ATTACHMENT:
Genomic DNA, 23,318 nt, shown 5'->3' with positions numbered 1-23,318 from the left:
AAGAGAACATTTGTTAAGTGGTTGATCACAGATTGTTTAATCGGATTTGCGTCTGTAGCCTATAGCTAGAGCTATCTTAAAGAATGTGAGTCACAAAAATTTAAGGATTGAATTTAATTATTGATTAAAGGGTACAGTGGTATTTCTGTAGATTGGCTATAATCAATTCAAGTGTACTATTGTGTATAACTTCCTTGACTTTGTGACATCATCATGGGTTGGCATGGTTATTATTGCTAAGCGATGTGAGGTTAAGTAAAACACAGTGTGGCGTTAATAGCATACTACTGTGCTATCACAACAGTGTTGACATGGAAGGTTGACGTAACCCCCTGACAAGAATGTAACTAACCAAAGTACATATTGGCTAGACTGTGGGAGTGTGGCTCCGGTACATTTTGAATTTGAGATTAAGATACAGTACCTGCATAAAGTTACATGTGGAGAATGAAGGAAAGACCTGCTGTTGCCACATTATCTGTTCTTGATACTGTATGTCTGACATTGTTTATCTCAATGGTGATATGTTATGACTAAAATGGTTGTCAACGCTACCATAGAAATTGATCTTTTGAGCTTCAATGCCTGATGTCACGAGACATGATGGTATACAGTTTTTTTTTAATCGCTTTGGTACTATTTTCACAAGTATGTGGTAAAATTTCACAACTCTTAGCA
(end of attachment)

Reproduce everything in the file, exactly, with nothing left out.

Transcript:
Genomic DNA, 23,318 nt, shown 5'->3' with positions numbered 1-23,318 from the left:
AAGAGAACATTTGTTAAGTGGTTGATCACAGATTGTTTAATCGGATTTGCGTCTGTAGCCTATAGCTAGAGCTATCTTAAAGAATGTGAGTCACAAAAATTTAAGGATTGAATTTAATTATTGATTAAAGGGTACAGTGGTATTTCTGTAGATTGGCTATAATCAATTCAAGTGTACTATTGTGTATAACTTCCTTGACTTTGTGACATCATCATGGGTTGGCATGGTTATTATTGCTAAGCGATGTGAGGTTAAGTAAAACACAGTGTGGCGTTAATAGCATACTACTGTGCTATCACAACAGTGTTGACATGGAAGGTTGACGTAACCCCCTGACAAGAATGTAACTAACCAAAGTACATATTGGCTAGACTGTGGGAGTGTGGCTCCGGTACATTTTGAATTTGAGATTAAGATACAGTACCTGCATAAAGTTACATGTGGAGAATGAAGGAAAGACCTGCTGTTGCCACATTATCTGTTCTTGATACTGTATGTCTGACATTGTTTATCTCAATGGTGATATGTTATGACTAAAATGGTTGTCAACGCTACCATAGAAATTGATCTTTTGAGCTTCAATGCCTGATGTCACGAGACATGATGGTATACAGTTTTTTTTTAATCGCTTTGGTACTATTTTCACAAGTATGTGGTAAAATTTCACAACTCTTAGCA